Failure of Colluvial Slope

by James V. Hamel, Asst. Prof. of Civ. Engrg., South Dakota School of Mines and Technol., and Prin., Hamel Geotech. Consultants; Rapid City, SD,
Norman K. Flint, Prof. of Geology; Univ. of Pittsburgh, Pittsburgh, PA,

Serial Information: Journal of the Soil Mechanics and Foundations Division, 1972, Vol. 98, Issue 2, Pg. 167-180

Document Type: Journal Paper


Interstate Route 279 crosses the Ohio River 9 miles northwest of Pittsburgh, PA, and continues northward along Kilbuck Run tributary valley. One section of the highway passes through a zone of colluvium on the wall of the tributary valley. When construction of this section began in 1968, several slides were initiated along ancient landslide surfaces in the colluvium. The relationship among the landslides, a weak claystone zone in the stratigraphic sequence (the Pittsburgh Redbeds), and the valley wall topography are analyzed. One typical landslide which was studied in detail is described. Friction angles of 12.5° to 15.5° were calculated for limiting equilibrium of the failure mass and residual friction angles of 13.5° to 16° were determined from repeated direct shear tests on failure surface materials. It is concluded that the average shear strength mobilized along the failure surface material. This residual strength condition is attributed to the shearing displacement of the ancient landslide.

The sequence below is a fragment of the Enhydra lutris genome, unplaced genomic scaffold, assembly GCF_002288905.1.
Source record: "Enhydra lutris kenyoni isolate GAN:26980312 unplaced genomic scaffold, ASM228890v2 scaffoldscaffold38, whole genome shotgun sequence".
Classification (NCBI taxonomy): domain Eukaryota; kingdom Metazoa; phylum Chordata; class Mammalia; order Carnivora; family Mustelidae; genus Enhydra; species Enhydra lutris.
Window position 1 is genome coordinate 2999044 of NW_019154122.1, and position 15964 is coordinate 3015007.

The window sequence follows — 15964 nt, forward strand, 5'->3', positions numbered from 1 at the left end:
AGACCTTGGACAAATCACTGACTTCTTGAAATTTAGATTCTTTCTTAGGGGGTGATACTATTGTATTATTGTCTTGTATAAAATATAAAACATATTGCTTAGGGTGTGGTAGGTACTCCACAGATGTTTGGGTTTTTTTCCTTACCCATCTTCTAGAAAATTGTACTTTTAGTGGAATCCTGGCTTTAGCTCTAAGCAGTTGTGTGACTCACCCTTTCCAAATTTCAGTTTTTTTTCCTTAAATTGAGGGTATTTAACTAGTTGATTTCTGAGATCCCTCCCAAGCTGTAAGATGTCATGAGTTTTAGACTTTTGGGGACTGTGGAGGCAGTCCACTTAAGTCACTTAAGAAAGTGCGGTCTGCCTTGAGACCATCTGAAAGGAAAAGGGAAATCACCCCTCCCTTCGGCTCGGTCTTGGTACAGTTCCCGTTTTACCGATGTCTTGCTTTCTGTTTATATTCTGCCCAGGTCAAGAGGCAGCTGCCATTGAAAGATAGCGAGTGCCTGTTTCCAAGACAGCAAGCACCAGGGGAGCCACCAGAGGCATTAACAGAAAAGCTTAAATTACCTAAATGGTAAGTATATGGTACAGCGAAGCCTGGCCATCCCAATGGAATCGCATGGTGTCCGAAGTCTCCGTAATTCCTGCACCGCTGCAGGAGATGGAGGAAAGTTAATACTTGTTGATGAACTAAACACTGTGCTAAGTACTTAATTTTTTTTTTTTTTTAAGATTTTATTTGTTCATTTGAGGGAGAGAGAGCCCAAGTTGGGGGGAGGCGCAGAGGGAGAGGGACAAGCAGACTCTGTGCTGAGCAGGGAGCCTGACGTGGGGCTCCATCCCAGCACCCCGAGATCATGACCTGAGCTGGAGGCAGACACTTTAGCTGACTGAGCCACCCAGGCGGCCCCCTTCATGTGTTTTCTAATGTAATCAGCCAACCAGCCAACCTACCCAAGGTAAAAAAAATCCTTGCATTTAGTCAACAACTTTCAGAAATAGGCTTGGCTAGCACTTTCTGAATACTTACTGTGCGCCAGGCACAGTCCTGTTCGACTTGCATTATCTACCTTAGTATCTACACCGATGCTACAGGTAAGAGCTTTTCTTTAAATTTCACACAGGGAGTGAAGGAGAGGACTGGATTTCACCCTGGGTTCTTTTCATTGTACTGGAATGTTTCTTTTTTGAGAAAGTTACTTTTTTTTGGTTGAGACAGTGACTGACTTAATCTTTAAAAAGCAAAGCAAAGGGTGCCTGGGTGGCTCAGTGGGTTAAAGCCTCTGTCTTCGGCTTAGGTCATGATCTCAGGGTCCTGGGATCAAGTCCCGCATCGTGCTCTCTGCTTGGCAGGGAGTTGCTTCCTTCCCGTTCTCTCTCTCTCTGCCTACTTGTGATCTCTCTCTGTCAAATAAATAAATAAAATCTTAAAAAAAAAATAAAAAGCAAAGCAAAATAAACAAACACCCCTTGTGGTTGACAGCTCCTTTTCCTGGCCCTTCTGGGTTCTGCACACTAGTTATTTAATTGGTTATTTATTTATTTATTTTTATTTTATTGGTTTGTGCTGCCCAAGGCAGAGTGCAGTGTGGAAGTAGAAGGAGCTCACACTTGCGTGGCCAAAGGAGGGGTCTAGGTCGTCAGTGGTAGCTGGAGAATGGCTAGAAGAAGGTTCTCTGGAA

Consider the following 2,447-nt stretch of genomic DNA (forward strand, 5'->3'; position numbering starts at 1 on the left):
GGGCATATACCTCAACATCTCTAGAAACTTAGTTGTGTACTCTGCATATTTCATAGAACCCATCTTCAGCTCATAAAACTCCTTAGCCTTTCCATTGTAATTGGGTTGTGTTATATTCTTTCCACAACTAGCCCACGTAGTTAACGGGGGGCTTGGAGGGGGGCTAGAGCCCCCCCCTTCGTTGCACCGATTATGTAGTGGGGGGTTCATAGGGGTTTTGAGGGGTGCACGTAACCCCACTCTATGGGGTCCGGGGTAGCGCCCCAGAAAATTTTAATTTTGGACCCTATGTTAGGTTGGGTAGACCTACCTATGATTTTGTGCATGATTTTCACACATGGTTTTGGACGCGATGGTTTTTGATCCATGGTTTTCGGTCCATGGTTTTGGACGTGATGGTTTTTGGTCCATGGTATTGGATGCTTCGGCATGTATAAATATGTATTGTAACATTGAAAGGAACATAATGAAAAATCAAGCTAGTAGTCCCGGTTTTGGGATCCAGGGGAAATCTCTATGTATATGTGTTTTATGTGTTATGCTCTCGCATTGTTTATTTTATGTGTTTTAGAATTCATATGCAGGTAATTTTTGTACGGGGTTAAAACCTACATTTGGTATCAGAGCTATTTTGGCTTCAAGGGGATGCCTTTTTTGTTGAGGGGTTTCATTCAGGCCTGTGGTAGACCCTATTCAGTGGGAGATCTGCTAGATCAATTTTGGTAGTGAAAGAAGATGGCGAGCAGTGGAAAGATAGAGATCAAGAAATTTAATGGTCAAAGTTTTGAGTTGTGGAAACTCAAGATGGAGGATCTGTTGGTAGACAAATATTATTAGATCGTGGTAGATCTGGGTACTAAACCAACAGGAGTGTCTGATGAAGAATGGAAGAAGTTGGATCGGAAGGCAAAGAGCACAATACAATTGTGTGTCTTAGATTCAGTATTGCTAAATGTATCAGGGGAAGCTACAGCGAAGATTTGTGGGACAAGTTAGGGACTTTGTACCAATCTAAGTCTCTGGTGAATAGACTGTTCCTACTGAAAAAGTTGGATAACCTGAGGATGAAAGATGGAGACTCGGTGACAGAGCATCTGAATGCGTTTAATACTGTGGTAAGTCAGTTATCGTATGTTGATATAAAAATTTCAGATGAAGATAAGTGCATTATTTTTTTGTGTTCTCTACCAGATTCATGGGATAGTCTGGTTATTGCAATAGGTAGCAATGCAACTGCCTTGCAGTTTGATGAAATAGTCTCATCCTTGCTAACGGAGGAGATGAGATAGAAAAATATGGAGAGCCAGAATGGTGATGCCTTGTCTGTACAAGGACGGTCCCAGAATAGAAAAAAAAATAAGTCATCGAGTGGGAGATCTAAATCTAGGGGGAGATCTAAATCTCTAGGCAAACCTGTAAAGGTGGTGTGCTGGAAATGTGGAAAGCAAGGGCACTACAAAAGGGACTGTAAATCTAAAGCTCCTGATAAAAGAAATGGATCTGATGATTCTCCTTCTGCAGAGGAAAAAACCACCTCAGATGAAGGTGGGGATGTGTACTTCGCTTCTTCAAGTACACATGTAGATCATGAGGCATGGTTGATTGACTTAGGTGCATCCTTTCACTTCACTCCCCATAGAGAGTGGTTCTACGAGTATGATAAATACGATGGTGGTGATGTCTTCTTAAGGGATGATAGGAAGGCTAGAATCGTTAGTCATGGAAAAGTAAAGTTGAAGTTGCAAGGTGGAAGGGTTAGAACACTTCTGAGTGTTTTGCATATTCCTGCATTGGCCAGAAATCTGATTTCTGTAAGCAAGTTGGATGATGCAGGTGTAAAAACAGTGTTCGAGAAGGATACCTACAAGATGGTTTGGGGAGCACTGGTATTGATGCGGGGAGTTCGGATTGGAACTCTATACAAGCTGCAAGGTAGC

Subject Headings: Material failures | Landslides | Shear strength | Shear tests | Shear failures | Failure analysis | Slopes | Walls | Pennsylvania | United States | Pittsburgh | Ohio River

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